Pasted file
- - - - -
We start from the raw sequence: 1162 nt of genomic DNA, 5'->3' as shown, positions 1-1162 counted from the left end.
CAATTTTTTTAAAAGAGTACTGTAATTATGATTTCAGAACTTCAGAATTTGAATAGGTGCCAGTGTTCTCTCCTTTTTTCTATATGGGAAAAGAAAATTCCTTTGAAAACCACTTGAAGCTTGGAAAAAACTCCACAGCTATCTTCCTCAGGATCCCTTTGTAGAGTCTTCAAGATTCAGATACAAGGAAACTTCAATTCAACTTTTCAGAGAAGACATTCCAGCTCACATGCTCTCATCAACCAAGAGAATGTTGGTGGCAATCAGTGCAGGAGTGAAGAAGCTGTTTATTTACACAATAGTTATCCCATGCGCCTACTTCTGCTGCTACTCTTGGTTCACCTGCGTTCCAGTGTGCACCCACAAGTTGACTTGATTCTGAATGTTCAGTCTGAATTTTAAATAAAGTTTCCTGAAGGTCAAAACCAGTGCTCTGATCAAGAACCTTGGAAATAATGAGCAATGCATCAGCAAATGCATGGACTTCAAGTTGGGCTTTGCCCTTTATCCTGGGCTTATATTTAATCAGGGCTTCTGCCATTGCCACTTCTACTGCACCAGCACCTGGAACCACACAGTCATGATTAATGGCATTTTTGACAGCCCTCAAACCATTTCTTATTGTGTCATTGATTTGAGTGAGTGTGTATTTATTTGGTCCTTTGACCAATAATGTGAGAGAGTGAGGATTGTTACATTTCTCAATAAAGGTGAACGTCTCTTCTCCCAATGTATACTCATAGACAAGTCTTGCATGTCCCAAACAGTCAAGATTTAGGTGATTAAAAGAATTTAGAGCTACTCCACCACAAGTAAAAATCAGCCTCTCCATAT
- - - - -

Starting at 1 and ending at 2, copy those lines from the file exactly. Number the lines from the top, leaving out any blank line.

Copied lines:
We start from the raw sequence: 1162 nt of genomic DNA, 5'->3' as shown, positions 1-1162 counted from the left end.
CAATTTTTTTAAAAGAGTACTGTAATTATGATTTCAGAACTTCAGAATTTGAATAGGTGCCAGTGTTCTCTCCTTTTTTCTATATGGGAAAAGAAAATTCCTTTGAAAACCACTTGAAGCTTGGAAAAAACTCCACAGCTATCTTCCTCAGGATCCCTTTGTAGAGTCTTCAAGATTCAGATACAAGGAAACTTCAATTCAACTTTTCAGAGAAGACATTCCAGCTCACATGCTCTCATCAACCAAGAGAATGTTGGTGGCAATCAGTGCAGGAGTGAAGAAGCTGTTTATTTACACAATAGTTATCCCATGCGCCTACTTCTGCTGCTACTCTTGGTTCACCTGCGTTCCAGTGTGCACCCACAAGTTGACTTGATTCTGAATGTTCAGTCTGAATTTTAAATAAAGTTTCCTGAAGGTCAAAACCAGTGCTCTGATCAAGAACCTTGGAAATAATGAGCAATGCATCAGCAAATGCATGGACTTCAAGTTGGGCTTTGCCCTTTATCCTGGGCTTATATTTAATCAGGGCTTCTGCCATTGCCACTTCTACTGCACCAGCACCTGGAACCACACAGTCATGATTAATGGCATTTTTGACAGCCCTCAAACCATTTCTTATTGTGTCATTGATTTGAGTGAGTGTGTATTTATTTGGTCCTTTGACCAATAATGTGAGAGAGTGAGGATTGTTACATTTCTCAATAAAGGTGAACGTCTCTTCTCCCAATGTATACTCATAGACAAGTCTTGCATGTCCCAAACAGTCAAGATTTAGGTGATTAAAAGAATTTAGAGCTACTCCACCACAAGTAAAAATCAGCCTCTCCATAT